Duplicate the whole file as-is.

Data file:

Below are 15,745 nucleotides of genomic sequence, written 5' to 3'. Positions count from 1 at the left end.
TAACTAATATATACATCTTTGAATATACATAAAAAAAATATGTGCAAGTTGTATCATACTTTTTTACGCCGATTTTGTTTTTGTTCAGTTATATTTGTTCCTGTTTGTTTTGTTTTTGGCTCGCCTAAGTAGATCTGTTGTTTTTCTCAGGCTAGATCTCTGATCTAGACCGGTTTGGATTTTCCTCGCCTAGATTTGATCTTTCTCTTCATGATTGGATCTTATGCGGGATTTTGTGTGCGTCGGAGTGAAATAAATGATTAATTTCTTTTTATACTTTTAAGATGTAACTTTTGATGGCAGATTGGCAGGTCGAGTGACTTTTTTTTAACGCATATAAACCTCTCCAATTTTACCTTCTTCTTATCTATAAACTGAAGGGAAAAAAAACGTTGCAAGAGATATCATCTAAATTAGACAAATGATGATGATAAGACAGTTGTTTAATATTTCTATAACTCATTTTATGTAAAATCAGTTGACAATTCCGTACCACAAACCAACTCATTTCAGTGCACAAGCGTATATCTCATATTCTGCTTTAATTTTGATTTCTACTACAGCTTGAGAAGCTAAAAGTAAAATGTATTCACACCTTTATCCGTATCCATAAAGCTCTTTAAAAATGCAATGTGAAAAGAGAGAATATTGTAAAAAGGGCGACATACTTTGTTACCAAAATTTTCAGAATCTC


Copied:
Below are 15,745 nucleotides of genomic sequence, written 5' to 3'. Positions count from 1 at the left end.
TAACTAATATATACATCTTTGAATATACATAAAAAAAATATGTGCAAGTTGTATCATACTTTTTTACGCCGATTTTGTTTTTGTTCAGTTATATTTGTTCCTGTTTGTTTTGTTTTTGGCTCGCCTAAGTAGATCTGTTGTTTTTCTCAGGCTAGATCTCTGATCTAGACCGGTTTGGATTTTCCTCGCCTAGATTTGATCTTTCTCTTCATGATTGGATCTTATGCGGGATTTTGTGTGCGTCGGAGTGAAATAAATGATTAATTTCTTTTTATACTTTTAAGATGTAACTTTTGATGGCAGATTGGCAGGTCGAGTGACTTTTTTTTAACGCATATAAACCTCTCCAATTTTACCTTCTTCTTATCTATAAACTGAAGGGAAAAAAAACGTTGCAAGAGATATCATCTAAATTAGACAAATGATGATGATAAGACAGTTGTTTAATATTTCTATAACTCATTTTATGTAAAATCAGTTGACAATTCCGTACCACAAACCAACTCATTTCAGTGCACAAGCGTATATCTCATATTCTGCTTTAATTTTGATTTCTACTACAGCTTGAGAAGCTAAAAGTAAAATGTATTCACACCTTTATCCGTATCCATAAAGCTCTTTAAAAATGCAATGTGAAAAGAGAGAATATTGTAAAAAGGGCGACATACTTTGTTACCAAAATTTTCAGAATCTC